Many readers are interested in the following topic: Fruit Has Fantastic Health Benefits, But Can You Eat Too Much Fruit. We are happy to note, that our authors have already studied the modern research about the topic you are interested in. Based on the information provided in the latest medical digests, modern research and surveys, we provide extensive answer. Keep reading to find out more.
As you can see in my How Much Fruit is Too Much? video, a quarter cup of blueberries didn’t seem to help much, but a half cup of blueberries did.
Is It Possible to Eat Too Much Fruit?
Here’s how to tell if you’re getting too much—or too little—according to an RD.
Cynthia Sass is a nutritionist and registered dietitian with master’s degrees in both nutrition science and public health. Frequently seen on national TV, she’s Health’s contributing nutrition editor and counsels clients one-on-one through her virtual private practice. Cynthia is board certified as a specialist in sports dietetics and has consulted for five professional sports teams, including five seasons with the New York Yankees. She is currently the nutrition consultant for UCLA’s Executive Health program. Sass is also a three-time New York Times best-selling author and Certified Plant Based Professional Cook. Connect with her on Instagram and Facebook, or visit www.CynthiaSass.com.
Updated on January 8, 2020
You’ve been told since you were a kid how important it is to eat fruit. But is there such thing as too much? As a nutritionist, I’ve worked with clients on both ends of the fruit-eating spectrum: Some shunned fruit completely due to its carb and sugar content, while others loaded up on fruit because it’s rich in nutrients. The reality is, the ideal amount lies somewhere in between these two extremes, and it varies from person to person. To help you figure out your own sweet spot when it comes to fruit, here are four important things to keep in mind.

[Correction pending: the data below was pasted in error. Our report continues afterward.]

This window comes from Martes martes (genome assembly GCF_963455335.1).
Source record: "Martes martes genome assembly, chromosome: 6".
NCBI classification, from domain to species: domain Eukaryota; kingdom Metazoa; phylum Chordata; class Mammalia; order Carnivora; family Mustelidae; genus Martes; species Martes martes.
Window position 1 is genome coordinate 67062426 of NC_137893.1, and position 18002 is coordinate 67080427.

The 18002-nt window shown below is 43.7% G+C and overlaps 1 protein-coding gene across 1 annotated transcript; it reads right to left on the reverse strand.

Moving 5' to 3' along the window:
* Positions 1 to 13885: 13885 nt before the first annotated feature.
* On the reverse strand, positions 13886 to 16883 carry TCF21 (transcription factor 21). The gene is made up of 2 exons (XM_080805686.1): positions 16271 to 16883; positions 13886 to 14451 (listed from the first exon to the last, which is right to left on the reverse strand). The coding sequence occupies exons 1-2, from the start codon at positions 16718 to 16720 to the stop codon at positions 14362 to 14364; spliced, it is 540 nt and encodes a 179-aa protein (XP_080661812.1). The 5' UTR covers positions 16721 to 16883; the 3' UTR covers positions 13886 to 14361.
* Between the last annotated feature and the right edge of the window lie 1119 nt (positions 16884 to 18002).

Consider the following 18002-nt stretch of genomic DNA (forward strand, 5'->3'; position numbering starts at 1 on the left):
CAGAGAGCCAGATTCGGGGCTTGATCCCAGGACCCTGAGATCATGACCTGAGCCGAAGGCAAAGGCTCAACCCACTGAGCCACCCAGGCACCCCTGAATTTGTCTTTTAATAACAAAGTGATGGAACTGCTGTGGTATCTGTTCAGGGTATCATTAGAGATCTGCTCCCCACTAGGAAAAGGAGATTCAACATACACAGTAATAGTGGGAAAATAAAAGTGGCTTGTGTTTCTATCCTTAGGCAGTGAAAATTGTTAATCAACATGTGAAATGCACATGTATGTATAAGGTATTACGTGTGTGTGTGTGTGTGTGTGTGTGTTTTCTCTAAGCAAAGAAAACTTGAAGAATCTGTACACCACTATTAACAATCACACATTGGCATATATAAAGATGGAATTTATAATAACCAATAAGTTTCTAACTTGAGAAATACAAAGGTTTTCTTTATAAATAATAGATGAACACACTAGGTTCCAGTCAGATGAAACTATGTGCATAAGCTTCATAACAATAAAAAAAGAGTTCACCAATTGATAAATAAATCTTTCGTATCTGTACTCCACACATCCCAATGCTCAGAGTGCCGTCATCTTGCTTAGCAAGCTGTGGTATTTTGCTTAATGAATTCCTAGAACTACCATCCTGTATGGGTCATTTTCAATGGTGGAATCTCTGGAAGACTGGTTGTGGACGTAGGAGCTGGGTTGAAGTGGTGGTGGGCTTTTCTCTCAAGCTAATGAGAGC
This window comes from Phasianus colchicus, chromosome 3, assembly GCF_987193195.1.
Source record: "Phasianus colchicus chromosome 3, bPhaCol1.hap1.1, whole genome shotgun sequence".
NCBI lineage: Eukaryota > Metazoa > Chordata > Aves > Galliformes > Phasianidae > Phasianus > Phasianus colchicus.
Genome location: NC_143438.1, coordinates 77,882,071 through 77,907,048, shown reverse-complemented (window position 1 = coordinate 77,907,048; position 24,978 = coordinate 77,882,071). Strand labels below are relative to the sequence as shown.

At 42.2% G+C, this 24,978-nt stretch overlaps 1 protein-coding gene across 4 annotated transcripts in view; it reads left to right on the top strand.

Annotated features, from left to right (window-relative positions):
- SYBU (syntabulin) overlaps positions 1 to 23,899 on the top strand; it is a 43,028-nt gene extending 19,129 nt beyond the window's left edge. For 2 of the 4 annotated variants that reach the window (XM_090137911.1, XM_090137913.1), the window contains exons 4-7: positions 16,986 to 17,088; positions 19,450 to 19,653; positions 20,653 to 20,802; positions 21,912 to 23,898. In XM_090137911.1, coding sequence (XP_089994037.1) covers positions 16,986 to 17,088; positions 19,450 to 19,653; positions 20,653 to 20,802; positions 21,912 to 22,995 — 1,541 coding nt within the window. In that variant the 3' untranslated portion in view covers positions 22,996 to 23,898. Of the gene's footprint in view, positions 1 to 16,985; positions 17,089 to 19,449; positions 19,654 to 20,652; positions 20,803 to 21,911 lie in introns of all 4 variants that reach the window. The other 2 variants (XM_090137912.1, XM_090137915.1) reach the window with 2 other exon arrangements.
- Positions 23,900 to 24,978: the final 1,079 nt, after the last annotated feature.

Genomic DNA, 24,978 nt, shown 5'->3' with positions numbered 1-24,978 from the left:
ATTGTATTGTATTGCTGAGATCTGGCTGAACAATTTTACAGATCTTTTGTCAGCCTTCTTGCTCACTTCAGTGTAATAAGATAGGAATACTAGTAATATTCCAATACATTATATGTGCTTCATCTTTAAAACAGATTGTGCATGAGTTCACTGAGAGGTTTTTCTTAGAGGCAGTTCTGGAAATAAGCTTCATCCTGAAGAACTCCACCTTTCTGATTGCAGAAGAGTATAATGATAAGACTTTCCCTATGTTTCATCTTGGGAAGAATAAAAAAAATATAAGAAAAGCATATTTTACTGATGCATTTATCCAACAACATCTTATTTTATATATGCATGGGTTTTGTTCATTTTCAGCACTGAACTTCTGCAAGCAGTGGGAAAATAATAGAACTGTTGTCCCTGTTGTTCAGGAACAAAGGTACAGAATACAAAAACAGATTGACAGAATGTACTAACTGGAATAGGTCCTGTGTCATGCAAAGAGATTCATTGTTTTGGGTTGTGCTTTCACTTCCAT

Stick with two to four servings
As a general rule, you probably need somewhere between two to four servings of fruit a day. What’s a proper serving? Either one cup, or a piece of fruit about the size of a baseball. But if your activity level varies from day to day, your fruit needs might change as well. For example, many of my female clients eat one serving of fruit with breakfast, and another as part of a daytime snack (a good go-to strategy!). But on days they have a tough workout, they may add a third serving, such as a small, pre-exercise banana. However, for active men, teens, and tall, younger women with active jobs, four servings a day tends to be about right. Some of my pro athlete clients need more than four servings a day, but that’s not the norm for most of us.
Your fruit needs are based on your fuel needs
Here’s why you shouldn’t eat an unlimited amount of fruit, or even overdo it: While it may be packed with nutrients, fruit is also a major source of carbs. One medium apple, a cup of blueberries, and a small banana each contain about 20 grams. It’s important to get a healthy amount of carbs in your daily diet, to fuel the activity of your cells. But when you eat more carbs than you can burn after a meal or snack, the surplus can either feed existing fat, or even increase your body fat stores. For this reason, your total carb intake—including nutrient-rich foods like fruit—should correspond to your fuel needs, which are based on your height, ideal weight, sex, age, and physical activity level.
The taller you are and the higher your ideal weight, the more of you there is to fuel, and therefore the more carbs you need. Men generally need more than women, younger people more than older adults, and active folks more than inactive individuals. (Men are on average taller than women, and even at the same height they have more muscle mass—two reasons they require extra fuel.) For example, if you’re a petite woman who mostly sits at work and exercises for 45 minutes five days a week, you don’t need as many servings of fruit per day as a tall, muscular man with a physically demanding job.